Shane Lowry holds up the Claret Jug in front of a packed house at Croke Park

Shane Lowry holds up the Claret Jug in front of a packed house at Croke Park

Shane Lowry forms official partnership with Offaly GAA


By Kevin Egan

Offaly GAA will have the support of the reigning Open champion behind them as they bid to rediscover their glory days in the football and hurling championships over the coming years.

On Thursday afternoon the Faithful County announced that Shane Lowry, son of All-Ireland winning corner forward Brendan, would become an official partner of the county, putting his experience, his expertise and his financial support behind the county’s activity, particularly in the area of underage development and their commercial and fundraising activities.

Offaly GAA are in the process of preparing a Strategic Plan which will have a significant focus on player development. As an elite international sportsman, Shane has offered his experience and expertise to inspire and help improve this process.

This isn’t the first time that Shane Lowry has worked with his native county, the most notable example being his involvement with the Faithful Fields project, the county’s state of the art training facility in Kilcormac.

Shane pictured with several stars of Offaly gaelic games at the launch of the Faithful Fields project
Shane pictured with several stars of Offaly gaelic games at the launch of the Faithful Fields project

Speaking on Thursday afternoon, Shane mentioned how it was Limerick’s win in last year’s All-Ireland hurling championship that inspired him to try and find ways to aid Offaly’s cause, and in particular a text conversation with Limerick sponsor and backer JP McManus.

"It was the evening of the hurling final and Limerick had won the All-Ireland for the second time in the last few years. I'm friendly with Gerry McManus, the younger brother of JP, who is involved in everything down there in Limerick.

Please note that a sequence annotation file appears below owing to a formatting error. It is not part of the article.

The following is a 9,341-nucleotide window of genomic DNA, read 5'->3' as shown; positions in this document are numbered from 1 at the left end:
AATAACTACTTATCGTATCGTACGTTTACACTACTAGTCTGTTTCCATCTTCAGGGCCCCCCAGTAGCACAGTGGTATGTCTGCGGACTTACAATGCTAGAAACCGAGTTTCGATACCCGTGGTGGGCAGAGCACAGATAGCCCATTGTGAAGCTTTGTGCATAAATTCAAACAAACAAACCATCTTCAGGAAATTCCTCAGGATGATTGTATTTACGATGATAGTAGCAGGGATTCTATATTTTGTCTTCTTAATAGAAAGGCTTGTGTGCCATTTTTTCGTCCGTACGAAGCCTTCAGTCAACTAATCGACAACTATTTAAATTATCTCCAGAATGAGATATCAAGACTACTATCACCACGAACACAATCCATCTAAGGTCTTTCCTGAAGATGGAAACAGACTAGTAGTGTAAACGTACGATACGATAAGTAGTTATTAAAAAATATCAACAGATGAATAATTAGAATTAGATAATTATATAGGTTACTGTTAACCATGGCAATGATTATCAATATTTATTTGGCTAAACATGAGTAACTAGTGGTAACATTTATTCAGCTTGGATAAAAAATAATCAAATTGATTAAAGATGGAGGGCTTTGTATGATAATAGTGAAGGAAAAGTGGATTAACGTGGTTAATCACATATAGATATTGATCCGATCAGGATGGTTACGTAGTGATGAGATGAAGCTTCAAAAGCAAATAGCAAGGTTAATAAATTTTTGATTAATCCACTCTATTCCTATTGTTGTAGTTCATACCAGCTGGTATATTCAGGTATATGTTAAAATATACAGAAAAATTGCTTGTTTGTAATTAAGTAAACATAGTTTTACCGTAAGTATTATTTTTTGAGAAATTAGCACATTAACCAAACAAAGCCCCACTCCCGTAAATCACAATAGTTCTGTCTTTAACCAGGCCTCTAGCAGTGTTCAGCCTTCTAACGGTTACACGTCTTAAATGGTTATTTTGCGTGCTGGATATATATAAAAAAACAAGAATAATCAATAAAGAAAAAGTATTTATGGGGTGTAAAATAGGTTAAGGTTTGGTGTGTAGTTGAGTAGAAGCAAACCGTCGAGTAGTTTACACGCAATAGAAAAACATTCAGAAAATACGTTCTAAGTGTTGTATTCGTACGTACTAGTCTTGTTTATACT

"Now, what I’m able to give Offaly is a lot less than JP and his family gives there, but I sent JP a text saying that I was sure he was very proud with Limerick’s win and congratulating him for all he had done for Limerick.

"I did say I would only love to do something similar for Offaly and JP said that the underage system was where I could help, that’s where they put the structures in place in Limerick that led to their recent success.

"I met Michael (Duignan, Offaly chairman) over Christmas and we went out to the Faithful Fields. It is one of the best training facilities in the country and to have that there and not have the structures in place is kind of sad. So, I said I'd come on board and I have now and I will help as much as I can. It’s a long road ahead for Offaly GAA but I hope it’s the start of great things.

"I don’t expect this will make any difference in the next year or two, but in sport you sometimes don’t realise how close success can be. Offaly had teams in both the Leinster minor football and hurling finals last year when the lockdown kicked in, the first time that happened since 1989, so this isn’t the starting blocks, there is progress being made.

“Sometimes all it needs is one successful minor team to pull together and then you never know, 5 or 6 or 7 years later you could have those great days again.

“In 10 or 20 years if I could see an Offaly man walk up the steps of Croke Park I would probably die a happy man.”

Shane chats to Donegal footballer Michael Murphy at the 2018 Irish Open at Ballyliffin
Shane chats to Donegal footballer Michael Murphy at the 2018 Irish Open at Ballyliffin

Shane spoke of his own playing career with Clara, and how he has retained his passion for Offaly, even while living on the other side of the Atlantic Ocean.

“Any time I get the chance to go to O’Connor Park and watch Offaly or Clara play, I do. I’m the first to give out if they lose and I am sitting in the stand. Things haven’t been great for a few years, but I had to focus on my own career in order to give it all the time and effort that was needed.

“Now, after the Open, I feel at my level now I can go and meet certain people. I’m an Offaly person who has travelled and I’m sure many other Offaly people who have come to places like America and been successful in their own field, and if they see this, maybe they might want to get involved.

“It’s not all about money. I see the job Michael Duignan and his people have done since coming in and when I see that passion, it’s brilliant. With the right plan in place, it can work but it can’t be defined by results.

“If I believe I’m doing the right thing in my game, I'm happy. And as long as I believe that, then we are going in the right direction. Michael and his team will put a plan in place for this and as long as they’re happy that’s where progress will come from".